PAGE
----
"I want to see people enjoy this country the way it was meant to be enjoyed, the way God created it," says Tim Faber, speaking about Montana’s arid, rough-hewn Missouri River Breaks. "It’s a place like no other place in the world."
Faber grew up on a cattle ranch in the Bear’s Paw
Mountains east of Big Sandy, Mont. He started exploring the Breaks
in earnest when he was in high school. His family did outfitting on
the side, and he helped out-of-state hunters find prize antelope,
mule deer and white-tailed deer, chasing big bucks through this
prairie and badland wilderness dotted with high, piney buttes. His
dad knew an old homesteader down the river, and they’d often
hike around the homestead.
"I just kind of fell in love
with it after that," recalls Faber, a bachelor who makes his living
as a carpenter and sometime ranch hand. To this day, Faber keeps a
water jug and a daypack in his truck so he can bound into the
badlands on short notice. Mostly he sets out alone, camera tucked
away for telling moments. Though he prefers to stay behind the
scenes, and doesn’t join conservation groups, he’s
spent years going to meetings, hoping to convince decision-makers
that the place is worthy of protection.
In early 2001,
with Faber and others pushing in the background, President Bill
Clinton created a 377,346-acre national monument in the Missouri
River Breaks. Faber calls it "one of the best things Bill Clinton
did" — a stance that at times draws strong rebuke in this
rugged enclave of anti-federal leanings.
however, that the monument designation "really doesn’t mean
that much" unless it forces the Bureau of Land Management to change
the way it manages the land. The agency has tentatively proposed
closing only about 70 miles of the hundreds of miles of
unauthorized two-tracks within the monument. If its forthcoming
management plan doesn’t shut down more byways, the monument
would remain crisscrossed with off-road vehicle trails.
"We’ve got too many armchair politicians who haven’t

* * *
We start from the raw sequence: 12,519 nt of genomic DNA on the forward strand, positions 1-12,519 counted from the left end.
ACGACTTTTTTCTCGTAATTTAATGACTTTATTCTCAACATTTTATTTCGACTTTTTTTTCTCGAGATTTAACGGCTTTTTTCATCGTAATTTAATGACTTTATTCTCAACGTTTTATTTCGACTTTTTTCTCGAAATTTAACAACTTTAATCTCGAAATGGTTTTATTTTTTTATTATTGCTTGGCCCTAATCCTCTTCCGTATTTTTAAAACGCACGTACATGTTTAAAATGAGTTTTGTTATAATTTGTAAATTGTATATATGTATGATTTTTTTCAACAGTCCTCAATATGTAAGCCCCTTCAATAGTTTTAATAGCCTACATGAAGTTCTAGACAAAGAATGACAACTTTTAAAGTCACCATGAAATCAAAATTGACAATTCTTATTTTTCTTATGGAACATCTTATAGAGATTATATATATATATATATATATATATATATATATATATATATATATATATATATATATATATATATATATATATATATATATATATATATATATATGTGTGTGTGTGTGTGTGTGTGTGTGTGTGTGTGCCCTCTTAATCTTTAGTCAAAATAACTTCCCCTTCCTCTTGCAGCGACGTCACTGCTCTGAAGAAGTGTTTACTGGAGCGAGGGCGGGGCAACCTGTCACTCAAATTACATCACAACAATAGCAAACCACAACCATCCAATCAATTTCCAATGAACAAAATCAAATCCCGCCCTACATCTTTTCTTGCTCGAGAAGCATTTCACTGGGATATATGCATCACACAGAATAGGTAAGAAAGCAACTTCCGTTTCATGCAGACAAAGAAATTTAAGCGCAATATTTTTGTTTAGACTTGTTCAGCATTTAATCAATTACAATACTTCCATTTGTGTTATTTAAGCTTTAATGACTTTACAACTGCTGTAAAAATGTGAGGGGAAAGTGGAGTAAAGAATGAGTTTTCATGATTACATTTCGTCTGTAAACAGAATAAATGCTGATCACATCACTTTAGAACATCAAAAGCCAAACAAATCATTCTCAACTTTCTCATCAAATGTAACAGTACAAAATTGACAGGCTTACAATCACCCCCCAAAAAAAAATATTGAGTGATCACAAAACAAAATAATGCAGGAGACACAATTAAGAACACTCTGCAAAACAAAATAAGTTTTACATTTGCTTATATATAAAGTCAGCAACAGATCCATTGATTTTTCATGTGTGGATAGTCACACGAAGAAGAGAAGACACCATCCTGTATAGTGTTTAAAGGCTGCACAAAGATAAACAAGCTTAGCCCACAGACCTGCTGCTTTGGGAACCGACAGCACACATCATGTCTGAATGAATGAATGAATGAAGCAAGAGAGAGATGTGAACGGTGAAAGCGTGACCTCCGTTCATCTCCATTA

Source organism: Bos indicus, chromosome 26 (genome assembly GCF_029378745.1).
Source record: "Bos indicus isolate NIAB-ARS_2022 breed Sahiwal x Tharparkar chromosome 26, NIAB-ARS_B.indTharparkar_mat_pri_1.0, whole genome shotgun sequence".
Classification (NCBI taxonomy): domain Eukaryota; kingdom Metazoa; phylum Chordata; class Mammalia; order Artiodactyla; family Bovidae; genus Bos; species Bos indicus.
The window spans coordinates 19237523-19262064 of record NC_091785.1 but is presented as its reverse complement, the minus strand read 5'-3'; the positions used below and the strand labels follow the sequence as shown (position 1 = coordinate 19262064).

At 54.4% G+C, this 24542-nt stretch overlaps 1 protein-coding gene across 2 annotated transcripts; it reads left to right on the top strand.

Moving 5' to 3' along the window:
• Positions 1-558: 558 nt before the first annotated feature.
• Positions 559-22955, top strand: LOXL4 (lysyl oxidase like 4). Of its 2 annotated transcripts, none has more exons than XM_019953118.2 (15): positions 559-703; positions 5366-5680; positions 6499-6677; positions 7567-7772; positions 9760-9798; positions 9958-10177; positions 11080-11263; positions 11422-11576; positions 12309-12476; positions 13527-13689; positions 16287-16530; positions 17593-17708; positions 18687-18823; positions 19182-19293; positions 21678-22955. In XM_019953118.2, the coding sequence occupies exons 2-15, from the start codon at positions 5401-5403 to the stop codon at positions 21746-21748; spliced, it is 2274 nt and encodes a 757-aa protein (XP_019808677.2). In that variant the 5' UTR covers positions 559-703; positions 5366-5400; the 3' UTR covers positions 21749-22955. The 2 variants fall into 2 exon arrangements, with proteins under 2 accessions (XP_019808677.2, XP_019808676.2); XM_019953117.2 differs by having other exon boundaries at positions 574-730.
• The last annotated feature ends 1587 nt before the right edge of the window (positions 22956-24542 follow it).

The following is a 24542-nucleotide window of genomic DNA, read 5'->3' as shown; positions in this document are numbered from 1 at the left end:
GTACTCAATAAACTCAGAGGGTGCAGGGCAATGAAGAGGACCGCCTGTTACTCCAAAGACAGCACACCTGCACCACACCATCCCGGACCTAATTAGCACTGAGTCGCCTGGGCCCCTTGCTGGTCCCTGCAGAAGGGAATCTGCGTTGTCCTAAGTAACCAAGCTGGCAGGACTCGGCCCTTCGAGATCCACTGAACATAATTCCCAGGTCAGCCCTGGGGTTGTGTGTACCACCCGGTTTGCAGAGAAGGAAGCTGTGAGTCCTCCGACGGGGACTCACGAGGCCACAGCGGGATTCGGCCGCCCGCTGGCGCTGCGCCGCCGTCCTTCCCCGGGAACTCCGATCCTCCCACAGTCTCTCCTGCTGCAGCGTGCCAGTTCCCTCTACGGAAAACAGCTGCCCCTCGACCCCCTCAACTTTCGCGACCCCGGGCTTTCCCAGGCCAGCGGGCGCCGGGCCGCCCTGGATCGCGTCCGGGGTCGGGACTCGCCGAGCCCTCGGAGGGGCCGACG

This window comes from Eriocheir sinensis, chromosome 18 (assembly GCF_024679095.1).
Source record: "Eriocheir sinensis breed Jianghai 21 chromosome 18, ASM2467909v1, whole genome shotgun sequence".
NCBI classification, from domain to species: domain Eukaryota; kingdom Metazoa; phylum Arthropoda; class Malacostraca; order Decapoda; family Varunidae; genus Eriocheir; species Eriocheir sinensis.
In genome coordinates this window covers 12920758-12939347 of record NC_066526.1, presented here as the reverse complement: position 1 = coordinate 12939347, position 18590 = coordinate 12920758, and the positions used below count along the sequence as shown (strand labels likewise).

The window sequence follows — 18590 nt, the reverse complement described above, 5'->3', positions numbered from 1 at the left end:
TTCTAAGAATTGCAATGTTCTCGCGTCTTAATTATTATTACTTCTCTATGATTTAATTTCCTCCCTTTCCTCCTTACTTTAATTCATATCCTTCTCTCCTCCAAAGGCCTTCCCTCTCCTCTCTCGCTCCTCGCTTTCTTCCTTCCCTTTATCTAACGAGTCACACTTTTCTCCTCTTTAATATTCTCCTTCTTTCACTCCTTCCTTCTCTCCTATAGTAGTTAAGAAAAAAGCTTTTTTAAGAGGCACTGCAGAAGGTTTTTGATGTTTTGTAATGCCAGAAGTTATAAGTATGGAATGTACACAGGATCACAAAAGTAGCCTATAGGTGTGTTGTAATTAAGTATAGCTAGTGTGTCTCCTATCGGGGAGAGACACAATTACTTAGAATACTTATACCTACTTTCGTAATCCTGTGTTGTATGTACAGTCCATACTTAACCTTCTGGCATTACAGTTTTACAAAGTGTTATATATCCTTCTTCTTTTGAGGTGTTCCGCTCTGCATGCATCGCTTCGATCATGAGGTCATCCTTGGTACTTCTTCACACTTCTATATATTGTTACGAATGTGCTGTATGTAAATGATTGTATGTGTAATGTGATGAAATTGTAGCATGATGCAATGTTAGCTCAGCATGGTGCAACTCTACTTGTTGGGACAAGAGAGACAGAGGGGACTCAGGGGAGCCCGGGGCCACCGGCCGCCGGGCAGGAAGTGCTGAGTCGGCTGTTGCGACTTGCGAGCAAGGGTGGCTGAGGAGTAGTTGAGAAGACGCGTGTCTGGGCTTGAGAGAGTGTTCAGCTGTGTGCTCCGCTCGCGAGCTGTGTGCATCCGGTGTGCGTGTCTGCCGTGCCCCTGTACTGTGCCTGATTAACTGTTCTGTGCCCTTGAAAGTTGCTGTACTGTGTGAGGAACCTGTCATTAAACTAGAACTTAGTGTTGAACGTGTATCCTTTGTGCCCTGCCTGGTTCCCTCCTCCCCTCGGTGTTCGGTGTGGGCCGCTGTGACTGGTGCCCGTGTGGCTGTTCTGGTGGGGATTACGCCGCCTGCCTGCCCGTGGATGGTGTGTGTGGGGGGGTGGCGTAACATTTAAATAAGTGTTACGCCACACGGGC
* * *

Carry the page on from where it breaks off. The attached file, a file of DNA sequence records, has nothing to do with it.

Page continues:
even been down there in the Breaks," Faber says. "They need to go.
There’s a whole lot more people who want to see a good
management plan, and to see some of these roads closed down, than
these politicians ever dreamed of."
Another point of
contention is the 81,000 acres of private land within the monument
boundaries. Managers say they won’t incorporate this property
unless ranchers sell it willingly. Nonetheless, Rep. Dennis
Rehberg, R-Mont., and others have fanned local fears of a
government takeover (HCN, 10/27/03: Bill would redraw the
boundaries of national monument).
disappointment, Clinton’s proclamation allows development of
a dozen pre-existing oil and gas leases on the monument. Faber, who
has worked as a roustabout on gas pipelines and compressor
operations, says he’d rather see more sustainable forms of
economic development in the Breaks, including nonmotorized
outfitting for hikers, hunters and canoeists.
summer’s Lewis and Clark Bicentennial will bring a steady
stream of new visitors, seeking places where the landscape remains
largely the same as the one the explorers passed through. The
prospect of increased tourism in the area troubles him, but Faber
figures the public interest will help save what’s left.
"It will never be the same here as (it was) 25 years
ago," he says. "People won’t have the same opportunities for
solitude. They’re not going to have the same spiritual
experiences that I have. But they’ll have their own."